How you can tell you’re dealing with a bunch of fanboys

In my previous post where I criticised Linus’s choice of bumping the kernel’s version to 3 without thinking through the kind of problems we, as distributors, would have faced with broken build systems that rely on the output of uname command, I expected mixed reactions, but mostly I thought it would have brought in technical arguments.

Turns out that the first comment was actually in support of the breakage for the sake of finding bugs, while another (the last at the time of writing), shows the presence of what, undeniably, is a fanboy. A Linux (or Linus) one at it, but still a fanboy. And yes, there are other kinds of fanboys, beside Apple’s. And of the two comments, the former is the one I actually respect.

So how do you spot fanboy’s of all trades? Well, first look for people who stick with one product, or one manufacturer. Be it Apple, Lenovo, Dell, or in the case of software, Canonical, Free Software Foundation, KDE or Linus himself, sticking with a single supplier without even opening to the idea that others have done something good is an obvious sign of being a fanboy.

Now, it is true that I don’t like having things of many different vendors as they tend to work better together when they are from the same, but that’s not to say I can’t tell what else is good from another vendor. For instance, after two Apple laptops and an iMac, I didn’t have to stay with Apple… I decided to get a Dell, and that’s what I’m using right now. Similarly, even though I liked Nokia’s phone, my last two phones were a Motorola and, nowadays, an HTC.

Then make sure to notice whether they can’t accept flaws in the product or decisions. Indeed one of the most obnoxious behaviours in Apple’s fanboys, who tend to justify all the choices of the company as something done right. Well, here is the catch: not all of them are! Now, part of this is underscored in the next tract, but it is important to understand that for a fanboy even what would be a commercial failure, able to bring a company near bankruptcy, is a perfect move, and was just misunderstood by the market.

Again, this is not limited to Apple fanboys; it shouldn’t be so difficult to identify a long list of Nokia fanboys who keep supporting their multi-headed workforce investment strategy of maintaining a number of parallel operating systems and classes of devices, in spite of a negative market response… and I’m talking about those who are not to gain directly from said strategy — I’m not expecting the people being laid off, or those whose tasks are to be reassigned from their favourite job, to be unsupportive of said strategy of course.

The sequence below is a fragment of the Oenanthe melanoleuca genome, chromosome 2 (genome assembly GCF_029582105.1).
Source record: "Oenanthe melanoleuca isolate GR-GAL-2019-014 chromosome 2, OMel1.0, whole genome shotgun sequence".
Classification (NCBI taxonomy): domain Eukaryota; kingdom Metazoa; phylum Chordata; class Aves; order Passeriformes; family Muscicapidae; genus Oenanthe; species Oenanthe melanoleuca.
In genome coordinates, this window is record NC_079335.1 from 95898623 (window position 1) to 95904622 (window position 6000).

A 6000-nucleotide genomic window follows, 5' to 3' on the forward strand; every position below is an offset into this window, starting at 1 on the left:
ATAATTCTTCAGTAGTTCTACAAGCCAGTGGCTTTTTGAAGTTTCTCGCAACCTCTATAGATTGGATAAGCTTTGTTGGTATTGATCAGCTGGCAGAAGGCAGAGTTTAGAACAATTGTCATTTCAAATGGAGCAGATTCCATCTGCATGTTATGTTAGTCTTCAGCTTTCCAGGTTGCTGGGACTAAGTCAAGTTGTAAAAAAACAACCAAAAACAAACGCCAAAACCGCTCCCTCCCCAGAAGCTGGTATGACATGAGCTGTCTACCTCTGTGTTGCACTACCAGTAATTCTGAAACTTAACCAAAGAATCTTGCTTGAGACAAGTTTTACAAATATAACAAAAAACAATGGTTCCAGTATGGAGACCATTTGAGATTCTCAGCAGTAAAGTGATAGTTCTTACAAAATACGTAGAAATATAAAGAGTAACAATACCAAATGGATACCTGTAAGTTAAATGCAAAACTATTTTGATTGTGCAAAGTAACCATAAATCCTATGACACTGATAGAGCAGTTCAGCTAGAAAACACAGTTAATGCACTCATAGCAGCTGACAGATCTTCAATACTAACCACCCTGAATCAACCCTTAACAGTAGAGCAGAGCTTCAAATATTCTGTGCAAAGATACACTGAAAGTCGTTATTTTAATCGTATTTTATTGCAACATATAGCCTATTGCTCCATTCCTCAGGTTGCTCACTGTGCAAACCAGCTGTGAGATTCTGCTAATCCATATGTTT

But while they are so defensive of their love affair, fanboys also can’t see anything good in what their competitors do. And this is unfortunately way too common in the land of Free Software supporters: for them Sony is always evil, Microsoft never does anything good, Apple is only out to make crappy designs, and so on.

This is probably the most problematic situation: since you can’t accept that the other manufacturers (or the other products) have some good sides to them, you will not consider improvements in the same way. This is why just saying that anybody claiming Apple did something good is a fanboy is counterproductive: let’s look at what they do right, even if it’s not what we want (they are after all making decisions based on their general strategy, that is certainly different from the Free Software general strategy).

And finally, you’re either with them or against them. Which is what the comment that sprouted the discussion shows. You’re either accepting their exact philosophy or you’re an enemy, just an enemy. In this case, I just had to suggest that Linus’s decision was made without thinking of our (distributors) side, and I became an enemy who should use some other projects.

With all this on the table, can you avoid becoming a fanboy yourself? I’m always striving to make sure I avoid that, I’m afraid many people don’t seem to accept that.